𝛼-Satellite: An AI-driven System for Community-level Risk Assessment
According to the Centers for Disease Control and Prevention (CDC), before a vaccine or drug becomes widely available, community mitigation, which is a set of actions that persons and communities can take to help slow the spread of respiratory virus infections, is the most readily available interventions to help slow transmission of the virus in communities. A growing number of areas reporting local sub-national community transmission would represent a significant turn for the worse in the battle against the novel coronavirus, which points to an urgent need for expanded surveillance so we can better understand the spread of COVID-19 and thus better respond with actionable strategies for community mitigation. In practicing community mitigation, there is still a need for groceries, medical supplies, etc., requiring travel and visits to local establishments. In doing so, we all have the opportunity to make choices on where we go and what establishments we visit to meet our daily needs. To assist with making an informed decision, as an initial offering, the web application (𝛼-Satellite) provides users with up-to-date community-level risk assessment in the United State. The web application advances capabilities of artificial intelligence (AI) to estimate risk indexes associated with a given area, by leveraging the large-scale and real-time data obtained from multiple sources including i) disease related data from official public health organizations and digital media (i.e., county-based confirmed cases, new cases, deaths and the fatality rate); ii) demographic data obtained from the United State Census Bureau that includes basic population, businesses, and geographic statistics for all states and counties, and for cities and towns with more than 5,000 people; iii) mobility data of an area (selected either by user input or by using the cursor for automatic positioning on the interactive map) that estimates how busy the area is in terms of traffic density obtained from location service providers (i.e., Google maps); iv) user-generated data from social media extracted from discussion threads on Reditt that can contribute complementary knowledge on the public perceptions towards COVID-19 in different areas in the communities. The available data is then automatically analyzed and combined to provide actionable information to users, by local area, to assess the potential risk of traveling to a specific area. More specifically, users interact with the web application by either entering a specific area of interest or by hovering over an area of interest on the interactive map, at which time a text box appears for the area that provides the following information to users: Demographic Density (the number of population per square mile in the related county), Traffic Status (a measure of traffic density in the area) on a scale of 1-5 Stars (1 Star-low traffic, 5 Stars-high traffic), Public Perception in the related communities on a scale of 0-1 (0-very pessimistic, 1-very optimistic), and then a Risk Index on a scale of 0-1 (0-minimal risk, 1-high risk) that combines all the available data and provides an index that is related to the possibility of high contact with individuals in that area and includes data from Public Perception in the associated areas as related to COVID-19.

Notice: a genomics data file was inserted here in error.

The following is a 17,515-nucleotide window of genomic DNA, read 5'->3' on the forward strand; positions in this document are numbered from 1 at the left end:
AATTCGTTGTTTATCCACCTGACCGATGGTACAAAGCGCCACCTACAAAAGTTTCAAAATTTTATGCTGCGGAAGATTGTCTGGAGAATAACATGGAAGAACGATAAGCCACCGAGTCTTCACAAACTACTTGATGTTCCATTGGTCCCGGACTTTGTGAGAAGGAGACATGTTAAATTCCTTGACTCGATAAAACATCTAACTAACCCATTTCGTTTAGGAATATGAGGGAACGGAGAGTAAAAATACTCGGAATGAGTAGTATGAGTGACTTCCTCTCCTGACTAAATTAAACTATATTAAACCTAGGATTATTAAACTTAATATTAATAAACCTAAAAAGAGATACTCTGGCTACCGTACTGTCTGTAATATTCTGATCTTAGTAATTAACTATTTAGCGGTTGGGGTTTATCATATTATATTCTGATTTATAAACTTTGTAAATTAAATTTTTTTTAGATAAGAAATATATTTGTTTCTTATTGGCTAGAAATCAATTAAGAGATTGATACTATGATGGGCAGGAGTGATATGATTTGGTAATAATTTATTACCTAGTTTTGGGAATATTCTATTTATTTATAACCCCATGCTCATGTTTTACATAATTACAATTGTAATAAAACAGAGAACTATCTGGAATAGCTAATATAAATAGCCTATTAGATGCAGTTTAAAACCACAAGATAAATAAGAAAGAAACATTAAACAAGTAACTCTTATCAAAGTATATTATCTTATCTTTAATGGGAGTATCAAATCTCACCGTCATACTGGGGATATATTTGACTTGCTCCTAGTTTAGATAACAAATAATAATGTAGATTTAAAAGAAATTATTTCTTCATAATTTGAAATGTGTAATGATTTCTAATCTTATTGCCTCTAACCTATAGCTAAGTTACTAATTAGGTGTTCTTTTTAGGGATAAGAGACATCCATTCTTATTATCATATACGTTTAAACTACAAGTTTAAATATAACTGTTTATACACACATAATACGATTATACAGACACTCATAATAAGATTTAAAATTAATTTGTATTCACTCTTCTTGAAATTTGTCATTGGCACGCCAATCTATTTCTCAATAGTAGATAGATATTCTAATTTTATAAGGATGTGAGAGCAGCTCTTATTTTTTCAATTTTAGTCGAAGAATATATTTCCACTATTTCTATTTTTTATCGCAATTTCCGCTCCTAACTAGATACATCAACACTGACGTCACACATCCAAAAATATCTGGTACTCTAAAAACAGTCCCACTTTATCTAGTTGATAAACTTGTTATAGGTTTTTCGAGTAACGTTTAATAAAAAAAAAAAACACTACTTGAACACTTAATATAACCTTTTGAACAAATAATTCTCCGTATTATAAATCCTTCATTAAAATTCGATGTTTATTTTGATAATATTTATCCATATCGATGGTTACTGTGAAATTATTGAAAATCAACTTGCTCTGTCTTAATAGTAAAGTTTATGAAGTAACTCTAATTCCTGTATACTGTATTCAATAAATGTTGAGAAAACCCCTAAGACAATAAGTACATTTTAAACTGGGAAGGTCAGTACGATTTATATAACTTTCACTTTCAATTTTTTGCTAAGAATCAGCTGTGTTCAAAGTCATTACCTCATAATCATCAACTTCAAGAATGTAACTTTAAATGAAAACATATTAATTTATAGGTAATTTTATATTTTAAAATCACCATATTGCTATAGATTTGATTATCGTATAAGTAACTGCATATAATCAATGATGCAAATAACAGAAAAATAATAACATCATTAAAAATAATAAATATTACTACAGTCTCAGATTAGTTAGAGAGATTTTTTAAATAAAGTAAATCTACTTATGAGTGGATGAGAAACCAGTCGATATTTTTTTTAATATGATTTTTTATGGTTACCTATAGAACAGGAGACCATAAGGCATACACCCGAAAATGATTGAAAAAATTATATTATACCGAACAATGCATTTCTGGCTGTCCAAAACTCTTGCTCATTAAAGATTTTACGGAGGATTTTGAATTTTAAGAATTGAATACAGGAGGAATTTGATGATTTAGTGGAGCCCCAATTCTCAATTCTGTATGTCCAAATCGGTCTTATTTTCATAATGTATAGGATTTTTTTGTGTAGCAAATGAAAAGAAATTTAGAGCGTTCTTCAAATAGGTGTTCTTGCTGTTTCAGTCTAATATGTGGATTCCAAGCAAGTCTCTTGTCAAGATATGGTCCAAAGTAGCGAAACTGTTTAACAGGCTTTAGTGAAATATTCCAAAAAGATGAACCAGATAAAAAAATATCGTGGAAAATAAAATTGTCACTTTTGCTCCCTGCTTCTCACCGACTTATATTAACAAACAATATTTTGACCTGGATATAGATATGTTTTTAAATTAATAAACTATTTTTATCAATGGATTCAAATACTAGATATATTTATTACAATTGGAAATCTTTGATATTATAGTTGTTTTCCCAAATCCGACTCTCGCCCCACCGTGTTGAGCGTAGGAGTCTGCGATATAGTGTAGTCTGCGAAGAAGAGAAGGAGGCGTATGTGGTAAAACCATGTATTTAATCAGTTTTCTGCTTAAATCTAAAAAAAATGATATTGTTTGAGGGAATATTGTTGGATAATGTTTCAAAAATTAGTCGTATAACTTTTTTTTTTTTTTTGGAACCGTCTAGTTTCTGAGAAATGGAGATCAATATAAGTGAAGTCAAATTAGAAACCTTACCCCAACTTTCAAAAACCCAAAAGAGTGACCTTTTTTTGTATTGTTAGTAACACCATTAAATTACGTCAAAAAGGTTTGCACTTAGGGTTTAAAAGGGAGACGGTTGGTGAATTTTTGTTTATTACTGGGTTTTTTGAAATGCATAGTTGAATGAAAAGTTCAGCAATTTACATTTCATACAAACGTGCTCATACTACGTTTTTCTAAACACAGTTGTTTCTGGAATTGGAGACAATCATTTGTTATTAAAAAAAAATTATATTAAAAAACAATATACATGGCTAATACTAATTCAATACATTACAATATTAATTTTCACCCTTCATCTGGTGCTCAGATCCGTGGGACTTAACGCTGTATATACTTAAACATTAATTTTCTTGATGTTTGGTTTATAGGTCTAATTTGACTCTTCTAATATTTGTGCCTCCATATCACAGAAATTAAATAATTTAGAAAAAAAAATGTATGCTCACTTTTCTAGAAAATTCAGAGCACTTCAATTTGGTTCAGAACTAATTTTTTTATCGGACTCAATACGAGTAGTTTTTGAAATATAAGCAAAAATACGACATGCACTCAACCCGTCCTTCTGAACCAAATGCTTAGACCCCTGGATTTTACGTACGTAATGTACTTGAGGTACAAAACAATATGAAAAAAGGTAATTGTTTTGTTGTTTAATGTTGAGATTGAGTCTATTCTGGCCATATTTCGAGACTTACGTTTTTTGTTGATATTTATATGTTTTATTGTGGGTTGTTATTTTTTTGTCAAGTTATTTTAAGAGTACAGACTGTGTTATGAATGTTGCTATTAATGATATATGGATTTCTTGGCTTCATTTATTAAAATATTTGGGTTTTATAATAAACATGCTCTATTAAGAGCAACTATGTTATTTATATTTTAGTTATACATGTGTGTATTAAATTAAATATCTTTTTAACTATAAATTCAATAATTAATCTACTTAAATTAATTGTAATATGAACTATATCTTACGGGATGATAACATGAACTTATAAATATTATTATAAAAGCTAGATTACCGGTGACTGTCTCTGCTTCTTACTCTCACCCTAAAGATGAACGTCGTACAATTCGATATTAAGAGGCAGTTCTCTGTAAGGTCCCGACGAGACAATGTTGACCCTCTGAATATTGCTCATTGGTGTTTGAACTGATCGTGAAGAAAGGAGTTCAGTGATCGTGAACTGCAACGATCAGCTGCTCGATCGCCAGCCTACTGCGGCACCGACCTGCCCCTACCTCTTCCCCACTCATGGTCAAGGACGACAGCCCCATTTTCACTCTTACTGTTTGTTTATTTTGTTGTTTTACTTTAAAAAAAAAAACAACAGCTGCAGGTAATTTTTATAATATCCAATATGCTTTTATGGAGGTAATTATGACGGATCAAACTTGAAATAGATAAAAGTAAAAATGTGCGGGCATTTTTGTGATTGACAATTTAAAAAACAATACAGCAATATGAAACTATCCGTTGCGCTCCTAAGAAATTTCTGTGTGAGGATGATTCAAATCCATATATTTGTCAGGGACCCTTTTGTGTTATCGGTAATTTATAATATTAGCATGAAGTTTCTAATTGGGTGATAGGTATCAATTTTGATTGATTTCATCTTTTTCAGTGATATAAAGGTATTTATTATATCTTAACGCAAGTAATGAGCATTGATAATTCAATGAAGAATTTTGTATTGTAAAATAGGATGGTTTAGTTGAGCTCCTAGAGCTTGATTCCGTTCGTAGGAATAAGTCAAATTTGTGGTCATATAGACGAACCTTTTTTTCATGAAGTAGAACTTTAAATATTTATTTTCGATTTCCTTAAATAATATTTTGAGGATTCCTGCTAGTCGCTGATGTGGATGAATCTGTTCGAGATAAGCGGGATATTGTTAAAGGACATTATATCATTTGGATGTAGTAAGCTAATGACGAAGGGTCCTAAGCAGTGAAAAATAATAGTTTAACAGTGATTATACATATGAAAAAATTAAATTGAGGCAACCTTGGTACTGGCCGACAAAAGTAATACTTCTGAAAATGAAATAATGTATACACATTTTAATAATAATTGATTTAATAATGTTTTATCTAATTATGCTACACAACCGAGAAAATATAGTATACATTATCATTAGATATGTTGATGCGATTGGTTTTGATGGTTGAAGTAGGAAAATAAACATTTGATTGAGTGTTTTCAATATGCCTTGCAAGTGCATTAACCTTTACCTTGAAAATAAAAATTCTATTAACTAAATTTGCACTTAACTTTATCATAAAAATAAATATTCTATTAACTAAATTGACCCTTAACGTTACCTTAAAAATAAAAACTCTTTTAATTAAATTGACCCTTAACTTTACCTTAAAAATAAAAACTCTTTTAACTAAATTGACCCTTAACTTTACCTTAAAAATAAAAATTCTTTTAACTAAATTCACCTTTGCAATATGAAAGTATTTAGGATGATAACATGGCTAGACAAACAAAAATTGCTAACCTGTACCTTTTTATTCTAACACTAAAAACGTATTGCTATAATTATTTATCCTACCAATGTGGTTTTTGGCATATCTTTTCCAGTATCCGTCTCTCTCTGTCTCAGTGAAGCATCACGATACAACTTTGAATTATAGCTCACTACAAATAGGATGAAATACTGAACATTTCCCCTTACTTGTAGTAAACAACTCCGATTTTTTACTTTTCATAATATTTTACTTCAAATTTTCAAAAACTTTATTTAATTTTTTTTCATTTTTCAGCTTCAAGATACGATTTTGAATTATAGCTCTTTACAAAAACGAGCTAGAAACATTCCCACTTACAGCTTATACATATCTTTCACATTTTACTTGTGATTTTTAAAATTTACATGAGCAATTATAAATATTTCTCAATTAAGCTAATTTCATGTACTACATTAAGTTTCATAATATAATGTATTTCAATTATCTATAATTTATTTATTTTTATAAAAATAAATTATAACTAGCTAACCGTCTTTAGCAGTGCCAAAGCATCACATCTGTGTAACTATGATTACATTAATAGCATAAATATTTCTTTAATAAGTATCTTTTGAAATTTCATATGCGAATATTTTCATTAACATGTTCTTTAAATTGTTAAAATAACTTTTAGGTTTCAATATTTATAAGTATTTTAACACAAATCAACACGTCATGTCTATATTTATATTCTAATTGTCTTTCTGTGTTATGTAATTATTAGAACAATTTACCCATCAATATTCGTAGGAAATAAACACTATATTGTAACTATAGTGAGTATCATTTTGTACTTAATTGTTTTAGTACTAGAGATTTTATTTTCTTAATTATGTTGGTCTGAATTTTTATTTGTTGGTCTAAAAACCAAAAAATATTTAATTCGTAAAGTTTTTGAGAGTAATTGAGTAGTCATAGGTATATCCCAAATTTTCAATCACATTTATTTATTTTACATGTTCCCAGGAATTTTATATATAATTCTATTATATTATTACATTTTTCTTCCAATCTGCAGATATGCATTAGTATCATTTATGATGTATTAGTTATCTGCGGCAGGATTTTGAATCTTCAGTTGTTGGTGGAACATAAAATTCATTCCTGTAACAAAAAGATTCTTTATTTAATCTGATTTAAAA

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T. and D. Schroeder Associate Professor
Department of Computer and Data Sciences
Case School of Engineering
Case Western Reserve University
Contact Our Team: covid19.yeslab (at) gmail (dot) com
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Arthur L. Parker Professor
Faculty Director, Institute for Smart, Secure and Connected Systems (ISSACS)
Department of Electrical, Computer and Systems Engineering
Case Western Reserve University
Email: kal4 (at) case (dot) edu
Yes-Lab, led by Prof. Yanfang (Fanny) Ye at Case Western Reserve University, is a team consisting of faculty, post-docs and students with research focuses of cybersecurity, data mining, machine learning and health intelligence. We very enjoy finding novel yet elegant solutions to resolve real-world problems that generate high impacts. Integrating humanity and technology, our long-term goal of research is to advance capabilities and trustworthiness of artificial intelligence (AI) to provide state-of-the-art innovations to secure cyberspace for its users and to improve the health and well-being of people around the world. We also enjoy integration of research with education to broaden participation in computing, especially women and underrepresented groups (e.g., currently 37.5% of the students in Yes-Lab are women).
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